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An adverbial clause performs the function of an adverbial modifier. It can modify a verb, an adjective or an adverb in the principal clause. According to their meaning we distinguish the following types of adverbial clauses: time clauses, conditional clauses, purpose clauses, reason clauses, result clauses, concessive clauses, place clauses, clauses of manner and clauses of comparison. Non-finite structures can also perform some functions of adver bial clauses. The usual position for an adverbial clause in a complex sentence is just after a main (principal) clause. I couldn't think of a single thing to say after he'd replied like that. The performances were cancelled because the leading man was ill. However most types of adverbial clauses can be put in front of a main clause. When the city is dark , we can move around easily. Although crocodiles are inactive for long periods , on occasion they can run very fast indeed. Occasionally, an adverbial clause can be put in the middle of another clause, although this is unusual. They make allegations which , when you analyse them , do not have too many facts behind them.
Adverbial clauses of time An adverbial clause of time gives temporal characteristics to the action expressed in the main clause. The action of the subordinate clause can be characterized as anterior, simultaneous or prior to that in the principal clause. A time clause can be introduced by the following conjunctions and conjunctive expressions: as, as soon as, as long as, when, whenever, while, now that, till, until, after, before, since, the time (that), the day (that), the moment, the instant, next time, every (each) time, directly, immediately, instantly, once. The choice of the conjunction is conditioned by the character of the action in the clause: anteriority, priority, simultaneity, succession, repetition, etc. When a Forsyte was engaged, married, or born , the Forsytes were present. Whenever there was a pause, he gently asked again . (The conjunctions when and whenever introduce clauses expressing repetition.) As they stood up, Ivory clapped him on the shoulder . (The subordinate clause denotes the moment when the action of the principal clause takes place.) While he walked around , Christine sat and knitted at a distance. (The predicate in the subordinate clause expresses a durative action, which coincides in time with the action expressed by the predicate in the m ain clause.)
attributive and object clauses. .) The heavy guns began again soon after it was light. (Clause of time) . In the clauses introduced by whenever the analytical subjunctive with the mood auxiliary may (might) can be used. Hardly had they entered the house. predicative. even when things are tough. And people love their homes. The action of the predicate in the subordinate clause is posterior. fixes the beginning of the action in the main clause. (Both the actions are gradually de veloping. No sooner had I wiped one salt drop from my cheek. hardly. (The action of the subordinate clause. I'm going to be better. than another followed. the next time. (The expressions the first time. therefore the subordinate clause of time has a shade of causal meaning. Whenever you may (might) come. once everyone had arrived. The next time I come here. Our hostess. ± .) They were calling each other µGeorge¶ and 'Elizabeth' before they reached Camden Town.And now that Cecily had married . when she sighed deeply. It should be born in mind that besides time clauses the conjunction when can introduce subject. was full of good humour. when a violent thunderstorm broke out. The peculiarity of such sentences is that the conjunctions when and than introducing adverbial clauses of time are correlated with the adverbs scarcely. she might be having children too. you are welcome. In this case these clauses have additional concessive meaning. they became quieter and quieter. (In both these cases the predicate in the subordinate clause expresses a completed prior action which fixes the moment from which the action or state expressed in the main clause becomes possible.) The last time we talked. no sooner in the main clause.) As they approached the house. which is prior. he said he needed another two days. (The subordinate clause points to the moment before which the action of the main clause was in progress. or the third time are used to express a single occurrence of the event expressed by the predicate) The adverbial clauses in the sentences of the following type are also time clauses: Scarcely had his hands touched her head.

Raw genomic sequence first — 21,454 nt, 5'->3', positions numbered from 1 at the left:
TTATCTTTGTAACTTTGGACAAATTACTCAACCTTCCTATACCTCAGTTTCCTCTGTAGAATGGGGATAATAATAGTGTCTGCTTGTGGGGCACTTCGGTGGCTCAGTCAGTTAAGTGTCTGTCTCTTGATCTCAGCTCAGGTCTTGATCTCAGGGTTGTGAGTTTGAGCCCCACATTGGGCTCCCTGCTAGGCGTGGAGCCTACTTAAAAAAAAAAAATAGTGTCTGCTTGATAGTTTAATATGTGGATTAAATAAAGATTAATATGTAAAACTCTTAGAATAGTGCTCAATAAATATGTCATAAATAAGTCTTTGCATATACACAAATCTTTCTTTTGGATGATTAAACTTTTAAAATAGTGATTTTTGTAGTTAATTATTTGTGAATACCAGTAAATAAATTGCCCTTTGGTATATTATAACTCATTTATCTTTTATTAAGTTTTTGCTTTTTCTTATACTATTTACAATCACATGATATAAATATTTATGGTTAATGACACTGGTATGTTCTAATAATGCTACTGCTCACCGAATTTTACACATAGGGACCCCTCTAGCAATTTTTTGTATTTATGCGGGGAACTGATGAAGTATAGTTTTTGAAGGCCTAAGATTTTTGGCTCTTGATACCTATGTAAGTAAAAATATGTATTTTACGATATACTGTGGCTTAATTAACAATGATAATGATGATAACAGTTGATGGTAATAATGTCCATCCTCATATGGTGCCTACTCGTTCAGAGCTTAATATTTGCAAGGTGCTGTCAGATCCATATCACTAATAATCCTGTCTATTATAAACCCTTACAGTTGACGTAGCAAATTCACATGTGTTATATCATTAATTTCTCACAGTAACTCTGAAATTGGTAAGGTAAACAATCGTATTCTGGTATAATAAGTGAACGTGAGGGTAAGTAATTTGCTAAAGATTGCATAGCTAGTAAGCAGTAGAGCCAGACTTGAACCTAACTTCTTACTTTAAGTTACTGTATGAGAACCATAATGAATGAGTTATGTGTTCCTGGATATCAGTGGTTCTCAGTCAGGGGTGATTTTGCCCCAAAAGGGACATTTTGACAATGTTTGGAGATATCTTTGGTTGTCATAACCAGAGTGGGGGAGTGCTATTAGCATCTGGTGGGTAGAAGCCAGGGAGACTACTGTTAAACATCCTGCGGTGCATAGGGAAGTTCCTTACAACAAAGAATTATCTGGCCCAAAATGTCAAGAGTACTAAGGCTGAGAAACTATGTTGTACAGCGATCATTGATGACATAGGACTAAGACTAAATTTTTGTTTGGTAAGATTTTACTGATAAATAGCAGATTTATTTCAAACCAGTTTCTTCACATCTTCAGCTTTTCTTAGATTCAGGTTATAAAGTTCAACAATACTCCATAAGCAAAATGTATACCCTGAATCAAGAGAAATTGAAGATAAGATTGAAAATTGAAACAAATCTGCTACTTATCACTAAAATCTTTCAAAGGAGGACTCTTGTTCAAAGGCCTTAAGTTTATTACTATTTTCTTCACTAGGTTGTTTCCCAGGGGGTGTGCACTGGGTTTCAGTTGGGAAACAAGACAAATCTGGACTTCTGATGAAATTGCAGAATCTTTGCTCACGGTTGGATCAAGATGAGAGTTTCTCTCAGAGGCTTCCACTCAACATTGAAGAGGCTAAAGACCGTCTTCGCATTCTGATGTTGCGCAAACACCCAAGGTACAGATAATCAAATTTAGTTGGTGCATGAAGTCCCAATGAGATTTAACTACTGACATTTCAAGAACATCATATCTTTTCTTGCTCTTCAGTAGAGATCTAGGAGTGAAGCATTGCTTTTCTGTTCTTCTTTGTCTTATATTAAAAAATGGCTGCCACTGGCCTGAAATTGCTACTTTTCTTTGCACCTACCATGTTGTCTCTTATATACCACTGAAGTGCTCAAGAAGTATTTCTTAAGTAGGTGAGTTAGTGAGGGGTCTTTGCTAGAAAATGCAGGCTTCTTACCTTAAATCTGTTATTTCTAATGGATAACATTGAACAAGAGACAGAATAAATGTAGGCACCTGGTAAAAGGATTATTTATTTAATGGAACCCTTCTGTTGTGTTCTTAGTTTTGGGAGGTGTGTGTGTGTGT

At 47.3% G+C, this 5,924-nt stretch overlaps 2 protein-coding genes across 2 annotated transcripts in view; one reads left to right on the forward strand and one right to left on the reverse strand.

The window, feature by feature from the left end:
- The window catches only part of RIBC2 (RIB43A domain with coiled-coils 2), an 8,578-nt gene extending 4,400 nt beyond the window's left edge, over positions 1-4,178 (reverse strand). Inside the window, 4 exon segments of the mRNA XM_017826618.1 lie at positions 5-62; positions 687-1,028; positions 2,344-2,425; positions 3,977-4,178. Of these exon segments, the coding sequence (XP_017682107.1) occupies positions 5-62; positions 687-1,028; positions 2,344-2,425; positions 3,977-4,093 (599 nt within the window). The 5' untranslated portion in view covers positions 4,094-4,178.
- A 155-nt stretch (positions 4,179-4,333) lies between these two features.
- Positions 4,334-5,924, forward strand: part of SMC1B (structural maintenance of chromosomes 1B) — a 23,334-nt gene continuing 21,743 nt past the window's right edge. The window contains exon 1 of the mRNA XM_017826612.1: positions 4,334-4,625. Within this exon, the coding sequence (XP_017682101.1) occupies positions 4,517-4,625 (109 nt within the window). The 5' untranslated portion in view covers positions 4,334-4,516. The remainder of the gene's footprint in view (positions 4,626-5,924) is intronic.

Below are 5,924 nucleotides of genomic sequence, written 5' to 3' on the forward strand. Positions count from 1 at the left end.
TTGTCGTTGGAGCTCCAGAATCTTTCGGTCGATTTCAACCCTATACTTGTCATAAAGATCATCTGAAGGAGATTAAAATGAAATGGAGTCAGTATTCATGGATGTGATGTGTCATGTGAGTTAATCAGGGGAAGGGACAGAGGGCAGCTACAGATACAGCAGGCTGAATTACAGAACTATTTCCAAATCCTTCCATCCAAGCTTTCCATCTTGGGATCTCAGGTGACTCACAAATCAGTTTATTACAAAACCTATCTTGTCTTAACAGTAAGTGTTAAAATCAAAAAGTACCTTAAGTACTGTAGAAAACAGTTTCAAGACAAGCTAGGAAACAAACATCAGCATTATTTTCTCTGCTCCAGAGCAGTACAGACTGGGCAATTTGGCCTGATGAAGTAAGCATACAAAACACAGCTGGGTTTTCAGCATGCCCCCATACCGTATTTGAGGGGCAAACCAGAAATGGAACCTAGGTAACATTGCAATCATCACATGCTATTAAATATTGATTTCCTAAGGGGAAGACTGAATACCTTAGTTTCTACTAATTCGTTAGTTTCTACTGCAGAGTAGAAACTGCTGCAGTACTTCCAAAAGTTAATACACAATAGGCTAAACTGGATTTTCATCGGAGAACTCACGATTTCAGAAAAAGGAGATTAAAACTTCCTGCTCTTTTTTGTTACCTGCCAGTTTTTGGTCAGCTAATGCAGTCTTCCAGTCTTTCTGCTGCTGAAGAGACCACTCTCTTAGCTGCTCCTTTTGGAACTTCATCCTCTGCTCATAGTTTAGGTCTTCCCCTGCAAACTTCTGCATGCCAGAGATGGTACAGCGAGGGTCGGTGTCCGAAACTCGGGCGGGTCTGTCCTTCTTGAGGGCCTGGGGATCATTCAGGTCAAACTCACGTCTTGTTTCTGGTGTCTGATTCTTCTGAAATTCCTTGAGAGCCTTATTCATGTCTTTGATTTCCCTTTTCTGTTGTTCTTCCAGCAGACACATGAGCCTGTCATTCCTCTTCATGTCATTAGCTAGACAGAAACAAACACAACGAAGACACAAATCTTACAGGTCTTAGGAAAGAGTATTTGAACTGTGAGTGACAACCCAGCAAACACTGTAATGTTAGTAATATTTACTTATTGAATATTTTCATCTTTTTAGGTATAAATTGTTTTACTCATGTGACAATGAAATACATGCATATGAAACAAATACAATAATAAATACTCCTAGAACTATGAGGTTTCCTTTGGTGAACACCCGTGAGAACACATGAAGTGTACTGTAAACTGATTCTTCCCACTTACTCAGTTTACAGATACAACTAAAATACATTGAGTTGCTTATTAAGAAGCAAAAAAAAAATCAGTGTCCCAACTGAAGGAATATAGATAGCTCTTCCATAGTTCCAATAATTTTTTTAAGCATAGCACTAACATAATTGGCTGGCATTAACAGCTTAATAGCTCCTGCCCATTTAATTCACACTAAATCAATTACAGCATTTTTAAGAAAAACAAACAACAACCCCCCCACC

whence. all the peril of my dreadful responsibility. . He was standing where he always had stood. (Clause of time) His face was disturbed and troubled. (whence is now old-fashioned) In sentence an adverbial clauses of place introduced by the conjunction where follows or precedes the main clause although the latter position is considered to be formal or literary.The next thing to discover is when the paint was last seen without that smear. Where Kate had stood last night . everywhere (that) and conjunctive adverbs with prepositions. when the mind of her friend for a moment wondered at the strange . A clause introduced by wherever can express direction as well as position. while his clothes were disarranged and untidy. In the clauses introduced by wherever the analytical subjunctive with the mood auxiliary may (might) can be used. (Object clause) There were moments when I felt all the misery of my friendlessness. (Predicative clause) Nothing told her when the eyes of her friend were for an instant fixed upon her. new look in her face. Why can¶t we go where it¶s warm? He took a chair whence he could see the street. From where he stood he could see nothing. on the rug before the living-room fire. It may be introduced by one of the following conjunctions: where. Wherever they came people greeted them enthusiastically. there were often narrow tracks winding upwards. Maureen now stood. There was a pause while he raised his cup and drank some tea. (Adversative coordination) Adverbial clauses of place An adverbial clause of place defines the place or the direction of the action expressed in the principal clause. In this case these clauses have additional concessive meaning. wherever. (Attributive relative clause) Adverbial clauses of time introduced by the subordinating conjunction while should not be confused with independent clauses introduced by the coordinating conjunction while. Where the pink cliffs rose out of the ground.